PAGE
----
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Building a customer-centric B2B organization

Customer experience (CX) is an increasingly important strategic topic in the boardrooms of B2B companies in China and throughout the world. Despite the rapid development of the previous decades, the “growth first” principle of Chinese enterprises sometimes implies customer experience can be sacrificed. But CX leaders, globally and within China, drive higher growth, lower cost, and superior customer satisfaction. In times of crisis, they achieve three-times-higher shareholder returns 1 than laggards.

Start with a vision

A successful transformation starts from the top. Cases within and outside China confirm that the CEO must be in charge to continuously push and unify the organization.

The Chinese steel industry has taken an upturn amid the country’s overcapacity-reduction program, and companies have been enjoying robust price and volume increases. In this article, we consider one Chinese steel manufacturer whose CEO set a clear vision to build a customer-centric organization in order to gain a competitive edge and to keep the organization healthy through future downturns. The company took a series of steps to systematically and holistically shift the entire organization toward customer-centricity.

More: https://www.mckinsey.com/business-functions/

By Hai Ye and Will Enger, Open interactive popup; Case study: Building a customer-centric B2B organization; Open interactive popup, A Chinese steel manufacturer systematically transformed its operations to be customer-centric—and in the process, improved its bottom line.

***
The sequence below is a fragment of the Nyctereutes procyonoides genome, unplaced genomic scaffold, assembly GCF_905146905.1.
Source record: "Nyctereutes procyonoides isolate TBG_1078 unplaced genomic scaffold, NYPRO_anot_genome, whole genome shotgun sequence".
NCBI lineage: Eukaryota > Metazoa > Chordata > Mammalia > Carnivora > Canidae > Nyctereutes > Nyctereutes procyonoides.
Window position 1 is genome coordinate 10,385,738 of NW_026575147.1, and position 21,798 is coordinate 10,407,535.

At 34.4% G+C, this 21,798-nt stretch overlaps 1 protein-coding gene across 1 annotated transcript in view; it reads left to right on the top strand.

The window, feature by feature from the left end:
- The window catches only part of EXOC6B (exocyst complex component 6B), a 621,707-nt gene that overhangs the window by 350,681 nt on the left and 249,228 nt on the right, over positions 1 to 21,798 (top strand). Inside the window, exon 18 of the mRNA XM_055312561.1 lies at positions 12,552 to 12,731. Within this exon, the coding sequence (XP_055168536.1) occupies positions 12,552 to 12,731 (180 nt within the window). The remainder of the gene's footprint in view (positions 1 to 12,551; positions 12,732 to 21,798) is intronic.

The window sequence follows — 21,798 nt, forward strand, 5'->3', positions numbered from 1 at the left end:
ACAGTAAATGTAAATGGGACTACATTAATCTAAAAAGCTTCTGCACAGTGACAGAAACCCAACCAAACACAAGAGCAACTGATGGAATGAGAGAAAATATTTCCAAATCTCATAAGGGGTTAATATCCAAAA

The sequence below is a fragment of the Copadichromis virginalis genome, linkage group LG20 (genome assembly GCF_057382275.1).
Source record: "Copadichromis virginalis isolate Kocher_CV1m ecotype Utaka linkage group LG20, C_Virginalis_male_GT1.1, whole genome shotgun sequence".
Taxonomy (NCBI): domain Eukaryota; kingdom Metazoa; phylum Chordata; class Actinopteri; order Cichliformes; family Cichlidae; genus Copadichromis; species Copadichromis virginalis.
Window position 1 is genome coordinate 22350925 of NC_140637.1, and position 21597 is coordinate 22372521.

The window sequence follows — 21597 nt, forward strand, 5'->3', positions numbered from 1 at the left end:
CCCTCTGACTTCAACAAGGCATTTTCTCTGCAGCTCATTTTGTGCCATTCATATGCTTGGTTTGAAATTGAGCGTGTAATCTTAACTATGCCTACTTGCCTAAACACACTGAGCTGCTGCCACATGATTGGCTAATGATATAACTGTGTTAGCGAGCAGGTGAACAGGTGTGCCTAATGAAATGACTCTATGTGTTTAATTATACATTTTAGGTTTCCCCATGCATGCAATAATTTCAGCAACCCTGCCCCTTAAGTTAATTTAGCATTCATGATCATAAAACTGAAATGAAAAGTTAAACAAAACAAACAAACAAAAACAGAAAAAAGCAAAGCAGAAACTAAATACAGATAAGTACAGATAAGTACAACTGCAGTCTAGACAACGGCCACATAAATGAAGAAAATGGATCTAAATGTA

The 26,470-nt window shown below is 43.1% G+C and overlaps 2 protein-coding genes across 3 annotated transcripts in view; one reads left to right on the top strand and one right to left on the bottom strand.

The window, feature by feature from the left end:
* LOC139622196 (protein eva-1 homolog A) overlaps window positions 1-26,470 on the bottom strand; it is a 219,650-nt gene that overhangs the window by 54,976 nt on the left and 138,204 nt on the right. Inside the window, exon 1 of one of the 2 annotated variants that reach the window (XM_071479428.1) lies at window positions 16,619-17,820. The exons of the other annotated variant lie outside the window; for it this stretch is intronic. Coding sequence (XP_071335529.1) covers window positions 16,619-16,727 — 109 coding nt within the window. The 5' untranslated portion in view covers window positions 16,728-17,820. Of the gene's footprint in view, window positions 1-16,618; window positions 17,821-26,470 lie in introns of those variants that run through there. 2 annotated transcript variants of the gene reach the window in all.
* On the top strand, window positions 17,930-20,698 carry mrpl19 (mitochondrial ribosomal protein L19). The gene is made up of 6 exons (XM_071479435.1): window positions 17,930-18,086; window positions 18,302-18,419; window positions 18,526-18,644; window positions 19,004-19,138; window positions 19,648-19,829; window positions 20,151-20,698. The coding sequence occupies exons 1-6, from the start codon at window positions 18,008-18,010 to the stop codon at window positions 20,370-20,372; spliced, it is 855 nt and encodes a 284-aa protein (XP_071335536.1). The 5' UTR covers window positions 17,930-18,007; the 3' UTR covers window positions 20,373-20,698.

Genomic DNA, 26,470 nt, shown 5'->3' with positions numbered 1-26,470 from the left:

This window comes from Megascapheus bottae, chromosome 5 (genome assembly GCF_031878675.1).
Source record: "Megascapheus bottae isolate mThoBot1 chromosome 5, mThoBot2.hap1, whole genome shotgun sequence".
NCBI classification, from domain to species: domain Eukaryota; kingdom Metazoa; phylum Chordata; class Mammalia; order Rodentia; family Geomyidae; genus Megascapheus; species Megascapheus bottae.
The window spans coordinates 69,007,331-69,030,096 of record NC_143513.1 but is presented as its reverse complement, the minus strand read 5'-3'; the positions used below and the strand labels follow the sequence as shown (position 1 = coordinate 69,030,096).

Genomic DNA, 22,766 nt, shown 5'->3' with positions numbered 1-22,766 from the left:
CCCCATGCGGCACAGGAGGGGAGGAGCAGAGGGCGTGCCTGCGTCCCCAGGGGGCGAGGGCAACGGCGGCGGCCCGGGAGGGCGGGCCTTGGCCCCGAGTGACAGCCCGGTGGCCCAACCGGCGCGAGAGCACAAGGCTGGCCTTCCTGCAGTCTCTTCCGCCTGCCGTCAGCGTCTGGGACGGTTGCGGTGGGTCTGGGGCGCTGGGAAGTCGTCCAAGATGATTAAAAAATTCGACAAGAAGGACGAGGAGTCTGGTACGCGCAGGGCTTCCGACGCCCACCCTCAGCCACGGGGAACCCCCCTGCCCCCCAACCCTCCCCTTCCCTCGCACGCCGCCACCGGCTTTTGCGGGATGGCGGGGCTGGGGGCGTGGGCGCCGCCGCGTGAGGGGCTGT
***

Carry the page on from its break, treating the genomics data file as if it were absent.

About the authors: Hai Ye and Will Enger are partners in McKinsey’s Hong Kong office.

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Three actions CEOs can take to get value from cloud computing

Leaders need to accelerate their journey to the cloud in order to digitize quickly and effectively in the wake of COVID-19.

If you are a CEO, you already know what the cloud can do for your business in a post-COVID-19 world. You’ve probably even told your organization to get you there already. So why is your move to the cloud 1 coming along so slowly, even though you may have been talking about it for years? It might be because you and your management team have yet to take a sufficiently active role, or provide the air cover your chief information officer (CIO) and chief technology officer (CTO) need.

CIOs and CTOs are on the front foot right now thanks to their crucial role during the COVID-19 pandemic. That makes this a good moment to further elevate top-team support for the cloud enablement needed to accelerate digital strategy, the digitization of the company, its channels of distribution, and its supply chains—all of which already needed to be moving more quickly than they were.

The CEO’s role is crucial because no one else can broker across the multiple parties involved, which include the CIO, CTO, CFO, chief human-resources officer (CHRO), chief information security officer (CISO), and business-unit leads. As we explain in this article, the transition to cloud computing represents a collective-action problem—one that requires a coordinated effort across the team at the top of an organization. It’s a matter of orchestration, in other words, and only CEOs can wield the baton.

To get to cloud more quickly, CEOs should ask their CIO and CTO what support they need to lead the organization on the journey. Chances are good that three interventions will emerge:

  1. establishing a sustainable funding model to support the investments required to get business value from the cloud
  2. developing a new business-technology operating model that exploits cloud for speed, agility, and efficient scalability